What’s the Deal with Heat Pumps?

March 29, 2023 by John Borger, Hingham Net Zero

You’ve probably heard about heat pumps and may have questions. Let’s explore what these devices are and what they can do. We’ll focus on the more affordable air-source heat pumps which extract heat from the ambient air. (Ground-source, or “geothermal” heat pumps rely on temperatures many feet underground and require installation of pipes, which is more expensive and may not be feasible at many sites.) Both types of heat pumps can do more than just heat – they can also cool and dehumidify your home.

How does an air-source heat pump provide heat? Heat pumps are essentially air conditioners that can reverse the way they use refrigerant. In AC mode, the refrigerant in heat pumps absorbs heat from the inside air and exhausts it outside. In heat mode, the same refrigerant gas is used to absorb heat from the outside air and transfer it into your home. Cold air has heat that can be captured? Yes! The cold air is at a sufficient temperature to turn the refrigerant into a gas. The heat pump then pressurizes this gas, which heats it up. The heat pump thus “isolates” latent heat in outside air and brings it into your home. You may have heard that heat pumps do not work well in our frigid New England climate, and that when temperatures drop below freezing, the devices switch to costly “resistive” heat mode, similar to electric baseboard heaters. That may have been true ten years ago, but newer models without resistive back-up have been proven effective down to 13 degrees below zero. (My house is heated exclusively with these heat pumps. During the recent minus 4 degree F. days, they performed exactly as advertised.)

What is true is that, at 30-35 °F, the operating capacity and relative efficiency of heat pumps begins to gradually decline. That’s because the heat pump is compressing refrigerant gas to extract latent heat from the air outside. When that air approaches freezing, the compressor naturally has to work harder to supply equivalent heat. Even with this relative decline in efficiency in very cold temperatures, heat pumps are still far more efficient than burning natural gas, the cleanest fossil fuel.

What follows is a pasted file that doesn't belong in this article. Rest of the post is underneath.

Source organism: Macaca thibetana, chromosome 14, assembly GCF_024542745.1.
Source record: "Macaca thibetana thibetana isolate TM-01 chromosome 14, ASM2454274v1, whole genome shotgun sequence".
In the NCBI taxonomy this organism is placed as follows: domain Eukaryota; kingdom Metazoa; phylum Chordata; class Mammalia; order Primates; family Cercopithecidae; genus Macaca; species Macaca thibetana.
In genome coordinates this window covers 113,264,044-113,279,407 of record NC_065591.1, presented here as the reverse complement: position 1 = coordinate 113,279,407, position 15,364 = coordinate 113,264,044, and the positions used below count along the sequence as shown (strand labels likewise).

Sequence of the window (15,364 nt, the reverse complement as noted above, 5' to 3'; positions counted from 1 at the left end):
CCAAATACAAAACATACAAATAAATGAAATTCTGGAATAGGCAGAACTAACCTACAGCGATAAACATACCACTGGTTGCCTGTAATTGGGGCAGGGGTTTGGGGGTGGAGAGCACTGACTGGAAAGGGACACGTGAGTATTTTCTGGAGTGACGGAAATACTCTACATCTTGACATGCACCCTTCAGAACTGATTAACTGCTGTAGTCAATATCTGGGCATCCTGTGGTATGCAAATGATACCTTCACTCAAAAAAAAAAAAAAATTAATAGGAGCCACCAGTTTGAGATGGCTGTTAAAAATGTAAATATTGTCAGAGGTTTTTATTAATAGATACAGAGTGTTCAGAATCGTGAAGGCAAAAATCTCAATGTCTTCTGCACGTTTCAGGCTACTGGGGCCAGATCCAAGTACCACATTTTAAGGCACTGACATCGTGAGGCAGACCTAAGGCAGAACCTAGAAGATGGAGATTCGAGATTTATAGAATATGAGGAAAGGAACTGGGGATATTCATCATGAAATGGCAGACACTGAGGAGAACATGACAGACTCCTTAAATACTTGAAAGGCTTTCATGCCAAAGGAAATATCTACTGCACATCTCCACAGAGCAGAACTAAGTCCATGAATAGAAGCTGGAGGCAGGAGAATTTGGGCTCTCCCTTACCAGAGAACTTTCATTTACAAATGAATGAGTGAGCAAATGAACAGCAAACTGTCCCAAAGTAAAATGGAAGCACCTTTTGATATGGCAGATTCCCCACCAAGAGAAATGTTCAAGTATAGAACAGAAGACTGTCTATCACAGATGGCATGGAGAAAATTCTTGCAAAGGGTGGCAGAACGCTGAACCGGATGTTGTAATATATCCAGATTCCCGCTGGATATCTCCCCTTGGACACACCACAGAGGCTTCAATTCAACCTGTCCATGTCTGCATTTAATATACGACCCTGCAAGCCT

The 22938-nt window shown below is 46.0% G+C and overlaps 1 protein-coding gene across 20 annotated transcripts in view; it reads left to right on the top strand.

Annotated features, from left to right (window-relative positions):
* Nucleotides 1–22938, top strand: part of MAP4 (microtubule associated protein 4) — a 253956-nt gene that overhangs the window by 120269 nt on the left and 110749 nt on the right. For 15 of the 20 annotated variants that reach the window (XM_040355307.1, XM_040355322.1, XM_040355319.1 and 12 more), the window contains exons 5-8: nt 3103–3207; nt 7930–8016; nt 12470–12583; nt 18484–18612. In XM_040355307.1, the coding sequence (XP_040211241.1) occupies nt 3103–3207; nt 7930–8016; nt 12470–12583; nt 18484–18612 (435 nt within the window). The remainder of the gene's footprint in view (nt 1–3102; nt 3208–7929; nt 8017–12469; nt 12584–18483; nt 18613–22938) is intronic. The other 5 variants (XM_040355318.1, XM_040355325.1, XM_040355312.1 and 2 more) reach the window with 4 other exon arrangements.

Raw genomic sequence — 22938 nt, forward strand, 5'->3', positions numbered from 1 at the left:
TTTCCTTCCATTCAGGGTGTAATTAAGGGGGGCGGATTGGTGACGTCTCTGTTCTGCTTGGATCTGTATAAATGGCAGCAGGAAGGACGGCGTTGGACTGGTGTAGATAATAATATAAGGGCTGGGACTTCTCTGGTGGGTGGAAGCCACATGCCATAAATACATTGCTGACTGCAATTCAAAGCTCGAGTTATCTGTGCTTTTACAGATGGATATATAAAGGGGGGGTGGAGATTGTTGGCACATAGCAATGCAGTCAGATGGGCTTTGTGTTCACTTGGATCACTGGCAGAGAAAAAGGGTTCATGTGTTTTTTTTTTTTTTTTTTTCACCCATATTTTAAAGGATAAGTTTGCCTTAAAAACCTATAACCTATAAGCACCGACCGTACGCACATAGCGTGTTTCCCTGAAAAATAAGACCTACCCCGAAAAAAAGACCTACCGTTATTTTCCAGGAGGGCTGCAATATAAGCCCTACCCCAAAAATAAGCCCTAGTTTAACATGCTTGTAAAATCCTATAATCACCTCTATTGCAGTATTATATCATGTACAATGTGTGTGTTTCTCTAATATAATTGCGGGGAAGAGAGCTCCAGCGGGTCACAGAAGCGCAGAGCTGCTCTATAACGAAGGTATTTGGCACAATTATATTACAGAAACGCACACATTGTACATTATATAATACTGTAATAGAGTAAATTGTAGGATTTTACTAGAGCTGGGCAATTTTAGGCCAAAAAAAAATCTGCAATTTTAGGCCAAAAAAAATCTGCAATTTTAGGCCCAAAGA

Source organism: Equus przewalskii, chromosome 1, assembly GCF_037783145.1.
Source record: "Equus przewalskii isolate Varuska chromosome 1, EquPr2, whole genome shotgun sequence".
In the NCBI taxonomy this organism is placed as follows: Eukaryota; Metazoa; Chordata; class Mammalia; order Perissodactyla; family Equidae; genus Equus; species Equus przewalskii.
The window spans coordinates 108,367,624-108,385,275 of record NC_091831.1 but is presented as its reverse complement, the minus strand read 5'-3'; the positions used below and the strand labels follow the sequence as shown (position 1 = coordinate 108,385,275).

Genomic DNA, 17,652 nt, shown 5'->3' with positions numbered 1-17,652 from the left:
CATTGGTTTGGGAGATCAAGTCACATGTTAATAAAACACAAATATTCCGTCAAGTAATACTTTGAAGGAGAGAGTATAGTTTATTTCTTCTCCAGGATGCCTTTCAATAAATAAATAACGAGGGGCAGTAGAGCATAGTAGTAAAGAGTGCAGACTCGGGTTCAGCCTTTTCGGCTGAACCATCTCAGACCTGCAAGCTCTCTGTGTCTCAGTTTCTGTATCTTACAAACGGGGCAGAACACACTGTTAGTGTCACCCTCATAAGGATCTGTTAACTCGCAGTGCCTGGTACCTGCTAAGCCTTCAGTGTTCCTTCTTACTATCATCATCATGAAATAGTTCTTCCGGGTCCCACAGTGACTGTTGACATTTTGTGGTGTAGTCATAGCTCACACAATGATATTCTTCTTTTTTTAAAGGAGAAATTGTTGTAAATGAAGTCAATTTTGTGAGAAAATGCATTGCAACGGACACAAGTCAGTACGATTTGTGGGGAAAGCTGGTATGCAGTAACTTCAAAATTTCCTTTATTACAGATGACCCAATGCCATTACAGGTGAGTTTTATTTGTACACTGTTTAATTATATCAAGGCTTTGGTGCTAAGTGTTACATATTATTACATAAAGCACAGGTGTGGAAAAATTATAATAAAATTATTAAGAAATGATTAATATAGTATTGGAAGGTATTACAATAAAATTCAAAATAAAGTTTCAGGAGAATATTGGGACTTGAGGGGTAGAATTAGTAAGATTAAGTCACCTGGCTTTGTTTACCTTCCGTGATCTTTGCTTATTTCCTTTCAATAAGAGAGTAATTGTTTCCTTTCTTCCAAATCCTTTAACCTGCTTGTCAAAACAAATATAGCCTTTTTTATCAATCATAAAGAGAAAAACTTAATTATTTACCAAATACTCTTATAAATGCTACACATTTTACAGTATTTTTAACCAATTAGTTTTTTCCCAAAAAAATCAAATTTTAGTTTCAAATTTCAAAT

The following data is from the Massachusetts Department of Energy Resources (DOER):

  • The most efficient gas boilers have a relative efficiency of around 95% – for every 1.0 unit of
    energy the boiler uses, it returns .95 of a unit in the form of BTUs of heat.
  • In contrast, for every unit of energy used by a heat pump, it returns anywhere from 3.2 to more
    than 3.5 times that unit of energy as BTU’s – more than three times as good as the best gas
    boiler at its peak efficiency.

Even in rare, extreme low temperatures, with operating capacity reduced by as much as 50%, electric heat pumps still work effectively and they still perform almost 70% better than gas boilers, yielding 1.6 units of heat per unit of energy input, versus .95 units of heat for gas boilers.

How do heat pumps reduce carbon released into the air? Because they do not burn fuel to generate heat, but merely isolate existing heat and move it, they are far more efficient than fossil fuel burning devices. Even when powered by electricity generated with natural gas, heat pumps still have a much lower carbon footprint than a traditional gas furnace. As Hingham Municipal Lighting Plant moves toward 100% carbon free electricity sourcing, heat pumps will similarly approach 100% carbon free.

Considering an investment in your home HVAC system? Go to the web site of Abode Energy
Management, HMLP’s customer support partner for heat pumps: https://abodeem.com/homeowners/select-your-mlp/hingham/ Talk to Abode or request coaching from a Hingham Net Zero climate coach here: https://www.hinghamnetzero.org/climate-coaching. Give your home the benefits of heat pump technology – you’ll save money, be more comfortable, and dramatically reduce your carbon footprint!

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